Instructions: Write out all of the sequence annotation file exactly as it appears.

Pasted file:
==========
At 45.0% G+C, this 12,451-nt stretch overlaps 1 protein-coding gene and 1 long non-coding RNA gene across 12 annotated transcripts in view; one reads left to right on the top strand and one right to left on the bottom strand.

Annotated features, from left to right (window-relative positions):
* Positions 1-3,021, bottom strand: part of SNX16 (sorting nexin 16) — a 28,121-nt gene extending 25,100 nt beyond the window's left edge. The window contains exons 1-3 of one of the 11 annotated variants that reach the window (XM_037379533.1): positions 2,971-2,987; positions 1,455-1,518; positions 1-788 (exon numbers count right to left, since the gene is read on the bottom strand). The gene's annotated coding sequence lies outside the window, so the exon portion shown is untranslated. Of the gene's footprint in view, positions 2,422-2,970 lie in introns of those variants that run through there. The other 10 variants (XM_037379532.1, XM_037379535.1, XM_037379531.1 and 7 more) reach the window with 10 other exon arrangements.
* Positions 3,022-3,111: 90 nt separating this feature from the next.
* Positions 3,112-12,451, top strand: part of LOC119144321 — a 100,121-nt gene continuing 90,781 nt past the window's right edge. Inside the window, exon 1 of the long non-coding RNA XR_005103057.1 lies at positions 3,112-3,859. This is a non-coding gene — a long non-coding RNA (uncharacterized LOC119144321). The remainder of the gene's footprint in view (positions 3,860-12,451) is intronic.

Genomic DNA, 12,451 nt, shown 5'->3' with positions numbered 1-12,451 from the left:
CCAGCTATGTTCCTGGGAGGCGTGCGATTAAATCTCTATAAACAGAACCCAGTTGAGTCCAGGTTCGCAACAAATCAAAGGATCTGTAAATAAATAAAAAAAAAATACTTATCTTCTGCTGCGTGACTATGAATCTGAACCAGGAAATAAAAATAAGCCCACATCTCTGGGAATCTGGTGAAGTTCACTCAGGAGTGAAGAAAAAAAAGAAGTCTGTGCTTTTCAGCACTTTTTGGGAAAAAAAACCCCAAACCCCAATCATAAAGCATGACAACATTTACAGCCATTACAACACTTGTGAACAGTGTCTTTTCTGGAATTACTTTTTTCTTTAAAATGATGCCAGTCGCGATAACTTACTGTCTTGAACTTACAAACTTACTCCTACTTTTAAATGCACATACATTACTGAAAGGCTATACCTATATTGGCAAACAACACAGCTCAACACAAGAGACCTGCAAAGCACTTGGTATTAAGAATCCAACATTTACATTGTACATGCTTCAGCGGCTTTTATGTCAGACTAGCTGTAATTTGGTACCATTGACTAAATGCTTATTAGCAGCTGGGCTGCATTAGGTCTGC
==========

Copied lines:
At 45.0% G+C, this 12,451-nt stretch overlaps 1 protein-coding gene and 1 long non-coding RNA gene across 12 annotated transcripts in view; one reads left to right on the top strand and one right to left on the bottom strand.

Annotated features, from left to right (window-relative positions):
* Positions 1-3,021, bottom strand: part of SNX16 (sorting nexin 16) — a 28,121-nt gene extending 25,100 nt beyond the window's left edge. The window contains exons 1-3 of one of the 11 annotated variants that reach the window (XM_037379533.1): positions 2,971-2,987; positions 1,455-1,518; positions 1-788 (exon numbers count right to left, since the gene is read on the bottom strand). The gene's annotated coding sequence lies outside the window, so the exon portion shown is untranslated. Of the gene's footprint in view, positions 2,422-2,970 lie in introns of those variants that run through there. The other 10 variants (XM_037379532.1, XM_037379535.1, XM_037379531.1 and 7 more) reach the window with 10 other exon arrangements.
* Positions 3,022-3,111: 90 nt separating this feature from the next.
* Positions 3,112-12,451, top strand: part of LOC119144321 — a 100,121-nt gene continuing 90,781 nt past the window's right edge. Inside the window, exon 1 of the long non-coding RNA XR_005103057.1 lies at positions 3,112-3,859. This is a non-coding gene — a long non-coding RNA (uncharacterized LOC119144321). The remainder of the gene's footprint in view (positions 3,860-12,451) is intronic.

Genomic DNA, 12,451 nt, shown 5'->3' with positions numbered 1-12,451 from the left:
CCAGCTATGTTCCTGGGAGGCGTGCGATTAAATCTCTATAAACAGAACCCAGTTGAGTCCAGGTTCGCAACAAATCAAAGGATCTGTAAATAAATAAAAAAAAAATACTTATCTTCTGCTGCGTGACTATGAATCTGAACCAGGAAATAAAAATAAGCCCACATCTCTGGGAATCTGGTGAAGTTCACTCAGGAGTGAAGAAAAAAAAGAAGTCTGTGCTTTTCAGCACTTTTTGGGAAAAAAAACCCCAAACCCCAATCATAAAGCATGACAACATTTACAGCCATTACAACACTTGTGAACAGTGTCTTTTCTGGAATTACTTTTTTCTTTAAAATGATGCCAGTCGCGATAACTTACTGTCTTGAACTTACAAACTTACTCCTACTTTTAAATGCACATACATTACTGAAAGGCTATACCTATATTGGCAAACAACACAGCTCAACACAAGAGACCTGCAAAGCACTTGGTATTAAGAATCCAACATTTACATTGTACATGCTTCAGCGGCTTTTATGTCAGACTAGCTGTAATTTGGTACCATTGACTAAATGCTTATTAGCAGCTGGGCTGCATTAGGTCTGC